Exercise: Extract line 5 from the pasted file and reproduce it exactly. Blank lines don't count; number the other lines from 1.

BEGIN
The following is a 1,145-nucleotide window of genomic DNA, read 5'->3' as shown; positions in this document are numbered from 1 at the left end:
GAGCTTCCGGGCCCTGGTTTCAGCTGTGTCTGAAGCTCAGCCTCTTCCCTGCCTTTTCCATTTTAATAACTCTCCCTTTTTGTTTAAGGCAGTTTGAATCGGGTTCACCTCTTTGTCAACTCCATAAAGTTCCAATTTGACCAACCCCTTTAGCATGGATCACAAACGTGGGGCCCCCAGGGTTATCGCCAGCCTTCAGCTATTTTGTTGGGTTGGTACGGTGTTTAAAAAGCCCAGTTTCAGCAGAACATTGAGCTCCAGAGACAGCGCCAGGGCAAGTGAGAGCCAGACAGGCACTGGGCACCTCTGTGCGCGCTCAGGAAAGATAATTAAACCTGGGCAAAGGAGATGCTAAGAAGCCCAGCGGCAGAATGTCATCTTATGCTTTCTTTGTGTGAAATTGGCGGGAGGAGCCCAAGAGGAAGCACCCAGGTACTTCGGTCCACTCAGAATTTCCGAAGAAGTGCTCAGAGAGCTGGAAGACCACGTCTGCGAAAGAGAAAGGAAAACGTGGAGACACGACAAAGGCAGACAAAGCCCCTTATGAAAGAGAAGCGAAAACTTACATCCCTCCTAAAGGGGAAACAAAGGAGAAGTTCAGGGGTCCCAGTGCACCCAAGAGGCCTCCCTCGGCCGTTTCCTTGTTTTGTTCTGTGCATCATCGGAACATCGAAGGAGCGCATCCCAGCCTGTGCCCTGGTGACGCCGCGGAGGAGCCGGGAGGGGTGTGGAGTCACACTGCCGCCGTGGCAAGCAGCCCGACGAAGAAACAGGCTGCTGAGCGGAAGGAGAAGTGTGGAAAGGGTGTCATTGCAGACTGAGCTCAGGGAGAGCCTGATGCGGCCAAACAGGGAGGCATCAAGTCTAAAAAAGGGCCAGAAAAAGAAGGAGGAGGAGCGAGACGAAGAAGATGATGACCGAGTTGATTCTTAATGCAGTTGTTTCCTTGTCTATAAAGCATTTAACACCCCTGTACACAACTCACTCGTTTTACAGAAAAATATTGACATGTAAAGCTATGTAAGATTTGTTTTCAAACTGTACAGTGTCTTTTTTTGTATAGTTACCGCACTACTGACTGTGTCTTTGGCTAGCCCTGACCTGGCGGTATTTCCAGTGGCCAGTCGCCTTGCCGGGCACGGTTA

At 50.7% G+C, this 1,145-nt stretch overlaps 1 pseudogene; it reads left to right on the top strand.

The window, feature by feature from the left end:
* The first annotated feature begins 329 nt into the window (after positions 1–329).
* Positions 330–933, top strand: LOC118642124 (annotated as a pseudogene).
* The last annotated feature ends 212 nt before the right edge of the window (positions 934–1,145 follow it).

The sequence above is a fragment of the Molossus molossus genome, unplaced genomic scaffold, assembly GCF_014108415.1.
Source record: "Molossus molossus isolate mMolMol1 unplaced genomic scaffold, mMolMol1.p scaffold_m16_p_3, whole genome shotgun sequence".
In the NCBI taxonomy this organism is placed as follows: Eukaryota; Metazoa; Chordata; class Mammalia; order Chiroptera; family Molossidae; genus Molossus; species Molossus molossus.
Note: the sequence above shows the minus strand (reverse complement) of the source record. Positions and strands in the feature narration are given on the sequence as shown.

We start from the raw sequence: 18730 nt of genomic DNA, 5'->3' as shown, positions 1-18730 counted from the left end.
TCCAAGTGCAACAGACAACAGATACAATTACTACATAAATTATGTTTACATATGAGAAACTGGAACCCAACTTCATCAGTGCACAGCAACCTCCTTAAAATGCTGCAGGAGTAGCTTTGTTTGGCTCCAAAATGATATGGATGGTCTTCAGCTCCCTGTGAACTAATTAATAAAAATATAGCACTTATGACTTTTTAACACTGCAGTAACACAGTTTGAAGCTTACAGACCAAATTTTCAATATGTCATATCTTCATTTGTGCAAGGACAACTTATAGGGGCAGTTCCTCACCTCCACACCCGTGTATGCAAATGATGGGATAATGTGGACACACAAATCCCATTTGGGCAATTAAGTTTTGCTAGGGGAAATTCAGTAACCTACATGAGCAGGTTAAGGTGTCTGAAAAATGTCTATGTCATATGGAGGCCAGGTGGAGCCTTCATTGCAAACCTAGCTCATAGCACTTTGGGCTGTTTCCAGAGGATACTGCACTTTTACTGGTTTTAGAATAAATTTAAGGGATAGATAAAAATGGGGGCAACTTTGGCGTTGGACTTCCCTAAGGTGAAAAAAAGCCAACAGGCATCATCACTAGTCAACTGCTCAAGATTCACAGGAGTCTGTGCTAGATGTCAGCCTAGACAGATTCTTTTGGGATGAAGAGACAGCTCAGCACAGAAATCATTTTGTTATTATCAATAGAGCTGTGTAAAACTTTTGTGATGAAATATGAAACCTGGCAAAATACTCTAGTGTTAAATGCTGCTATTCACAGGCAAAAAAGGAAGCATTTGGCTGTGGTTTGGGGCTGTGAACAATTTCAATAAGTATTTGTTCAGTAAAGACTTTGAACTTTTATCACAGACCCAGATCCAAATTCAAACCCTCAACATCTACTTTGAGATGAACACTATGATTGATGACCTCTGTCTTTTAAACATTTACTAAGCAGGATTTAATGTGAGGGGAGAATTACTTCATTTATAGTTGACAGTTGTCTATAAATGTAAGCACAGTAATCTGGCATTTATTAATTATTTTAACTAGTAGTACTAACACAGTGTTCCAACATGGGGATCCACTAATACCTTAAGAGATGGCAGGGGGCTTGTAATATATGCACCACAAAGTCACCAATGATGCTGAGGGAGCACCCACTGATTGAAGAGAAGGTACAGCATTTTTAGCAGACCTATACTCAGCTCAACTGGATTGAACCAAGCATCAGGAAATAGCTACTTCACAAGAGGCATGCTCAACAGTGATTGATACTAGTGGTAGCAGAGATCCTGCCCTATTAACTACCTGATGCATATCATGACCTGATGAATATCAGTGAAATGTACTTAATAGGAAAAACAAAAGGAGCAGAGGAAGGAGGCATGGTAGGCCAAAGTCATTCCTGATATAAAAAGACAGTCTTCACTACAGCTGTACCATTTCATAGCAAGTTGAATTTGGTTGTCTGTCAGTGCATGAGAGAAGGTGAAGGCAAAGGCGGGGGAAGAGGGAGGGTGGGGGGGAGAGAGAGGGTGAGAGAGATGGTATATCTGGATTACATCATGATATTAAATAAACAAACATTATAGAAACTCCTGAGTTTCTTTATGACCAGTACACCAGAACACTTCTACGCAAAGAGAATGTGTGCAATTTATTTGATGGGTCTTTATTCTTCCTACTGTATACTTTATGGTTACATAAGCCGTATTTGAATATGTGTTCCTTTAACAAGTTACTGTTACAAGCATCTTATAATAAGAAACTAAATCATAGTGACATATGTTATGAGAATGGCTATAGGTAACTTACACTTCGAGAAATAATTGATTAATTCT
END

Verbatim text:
* The first annotated feature begins 329 nt into the window (after positions 1–329).